• Charley Magazine

Instagram Attempts to Tik Tok

By Ritika Jain

The dominance of TikTok has led to the rise of short videos featuring dances, memes, reenactments of soundbites, modeling tips, political comedy and more. The platform grew from an influencer hub to attracting populations of all ages during the past few months of isolation. It even caught the attention of Donald Trump, who is threatening to ban TikTok due to commentary critical of his leadership and administration.

The format of brief videos pooling on your “For You” page based on the content we like, share and create has suited our short attention spans and resonated with our inner psyches. Since the future of Tiktok is now under threat, people are relying on its neighbor visual app, Instagram, as their backup. Instagram, in an attempt to provide users with an alternative, added a feature called Reels entailing a vertical stream of videos on your explore page that mimics the For You page.

Users can shoot or edit 15-second videos, add audio and effects, adjust the speed of the audio, and adorn their finished product with text or filters as they do on stories. However, your feed isn’t as tailored to your interests as the For You page. The way the TikTok algorithm works is that it recommends content from big accounts and small accounts alike to users’ feeds. There are a number of factors that go into determining what users would like to see: whether they watched a video to the end, shared it or followed the creator. The algorithm also considers hashtags and song clips, which is why you may encounter back-to-back videos with the same audio. Using “foryou” increases your chances of being recommended to other users who have engaged with the hashtag.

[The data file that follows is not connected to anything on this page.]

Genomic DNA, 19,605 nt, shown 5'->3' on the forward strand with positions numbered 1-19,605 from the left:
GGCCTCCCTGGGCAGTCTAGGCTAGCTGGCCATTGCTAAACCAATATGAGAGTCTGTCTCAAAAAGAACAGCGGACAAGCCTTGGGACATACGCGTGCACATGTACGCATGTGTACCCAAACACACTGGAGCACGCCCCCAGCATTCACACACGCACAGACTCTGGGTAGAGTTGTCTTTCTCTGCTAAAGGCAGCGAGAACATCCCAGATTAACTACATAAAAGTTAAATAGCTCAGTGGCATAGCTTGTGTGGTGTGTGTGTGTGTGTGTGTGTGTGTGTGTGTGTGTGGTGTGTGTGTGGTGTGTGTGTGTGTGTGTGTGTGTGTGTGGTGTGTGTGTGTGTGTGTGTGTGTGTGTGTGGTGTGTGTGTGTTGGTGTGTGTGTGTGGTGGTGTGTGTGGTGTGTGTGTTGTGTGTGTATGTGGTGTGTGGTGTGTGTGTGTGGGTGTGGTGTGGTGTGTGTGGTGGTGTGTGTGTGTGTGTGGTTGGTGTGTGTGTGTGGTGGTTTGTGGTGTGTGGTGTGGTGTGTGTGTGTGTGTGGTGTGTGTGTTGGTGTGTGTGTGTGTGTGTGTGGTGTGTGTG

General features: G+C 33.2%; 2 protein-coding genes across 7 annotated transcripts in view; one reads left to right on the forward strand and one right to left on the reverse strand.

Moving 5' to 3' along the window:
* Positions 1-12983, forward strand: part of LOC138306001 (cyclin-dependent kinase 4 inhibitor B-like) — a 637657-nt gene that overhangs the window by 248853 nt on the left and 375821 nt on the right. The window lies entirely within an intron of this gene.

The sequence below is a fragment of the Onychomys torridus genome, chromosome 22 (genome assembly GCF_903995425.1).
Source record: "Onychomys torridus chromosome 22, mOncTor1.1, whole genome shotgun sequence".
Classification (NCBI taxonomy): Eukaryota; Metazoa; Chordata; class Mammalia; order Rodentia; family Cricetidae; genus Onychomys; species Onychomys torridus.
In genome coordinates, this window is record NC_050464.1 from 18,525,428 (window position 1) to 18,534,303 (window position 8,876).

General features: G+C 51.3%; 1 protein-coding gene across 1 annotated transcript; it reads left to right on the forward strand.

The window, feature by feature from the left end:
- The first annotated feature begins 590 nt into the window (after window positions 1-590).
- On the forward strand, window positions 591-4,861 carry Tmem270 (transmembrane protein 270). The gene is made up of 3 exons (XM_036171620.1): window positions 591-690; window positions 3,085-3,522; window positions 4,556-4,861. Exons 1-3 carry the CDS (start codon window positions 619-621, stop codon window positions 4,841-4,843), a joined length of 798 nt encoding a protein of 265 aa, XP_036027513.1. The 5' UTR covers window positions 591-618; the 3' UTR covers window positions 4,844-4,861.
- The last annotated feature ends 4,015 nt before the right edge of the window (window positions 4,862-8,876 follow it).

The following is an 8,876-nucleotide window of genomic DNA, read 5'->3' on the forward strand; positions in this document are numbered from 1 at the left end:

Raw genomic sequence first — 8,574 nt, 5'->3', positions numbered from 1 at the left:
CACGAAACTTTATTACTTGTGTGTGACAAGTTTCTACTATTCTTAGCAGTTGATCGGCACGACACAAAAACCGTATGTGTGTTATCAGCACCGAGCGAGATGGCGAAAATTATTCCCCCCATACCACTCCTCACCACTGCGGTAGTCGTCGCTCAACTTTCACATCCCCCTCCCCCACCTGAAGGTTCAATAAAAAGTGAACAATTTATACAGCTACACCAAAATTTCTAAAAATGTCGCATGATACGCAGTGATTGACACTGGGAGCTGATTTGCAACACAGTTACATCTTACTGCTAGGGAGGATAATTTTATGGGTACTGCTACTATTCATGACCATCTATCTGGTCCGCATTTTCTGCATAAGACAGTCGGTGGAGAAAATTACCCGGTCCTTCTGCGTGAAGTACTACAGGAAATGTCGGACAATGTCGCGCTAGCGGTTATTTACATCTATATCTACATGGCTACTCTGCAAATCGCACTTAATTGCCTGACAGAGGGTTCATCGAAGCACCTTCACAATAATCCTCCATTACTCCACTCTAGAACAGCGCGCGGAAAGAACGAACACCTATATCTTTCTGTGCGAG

For example, my feed consists of videos of people crying to Taylor Swift’s new album and sharing their issues with school, relationships and the collective experience of living through a global pandemic. Reels, however, include a diverse array of content, like entertaining videos of my favorite celebrities mixed in with random videos I’m inclined to scroll past. It also fails to encourage engagement as Reels occupies a small portion of the explore page.

The format and style of Reels follows the TikTok blueprint, but the video editing process isn’t as smooth and user friendly. On TikTok you can upload multiple video clips at once and select audio, which the app will automatically sync for you. Reels requires users to edit videos one by one and manually sync the portion of the audio they desire. It’s also missing the duet feature on TikTok which allows people to further interact and support the content they see.

While Reels can be entertaining and a feasible alternative if TikTok gets banned, it lacks the freshness, originality and seamlessness that the latter provides. TikTok emphasizes virality, making it possible for ordinary people to attain thousands of followers and views on their videos. The ease at which one can create and embellish short and funny videos has made the app resonate with millions. As Mashable writer Jess Joho points out, the culprit may lie in the personality of users on Instagram, who have a different purpose than the user base on TikTok.

Reels joins Stories as an attempt to adopt another app’s main feature, albeit less successful. Some users may like that they can do everything in a space they are familiar with. However, features such as stories and IGTV make another video interface almost redundant.

Ritika Jain is an editorial writer who focuses on all things fashion, pop culture, and important social events. Follow her on Instagram.

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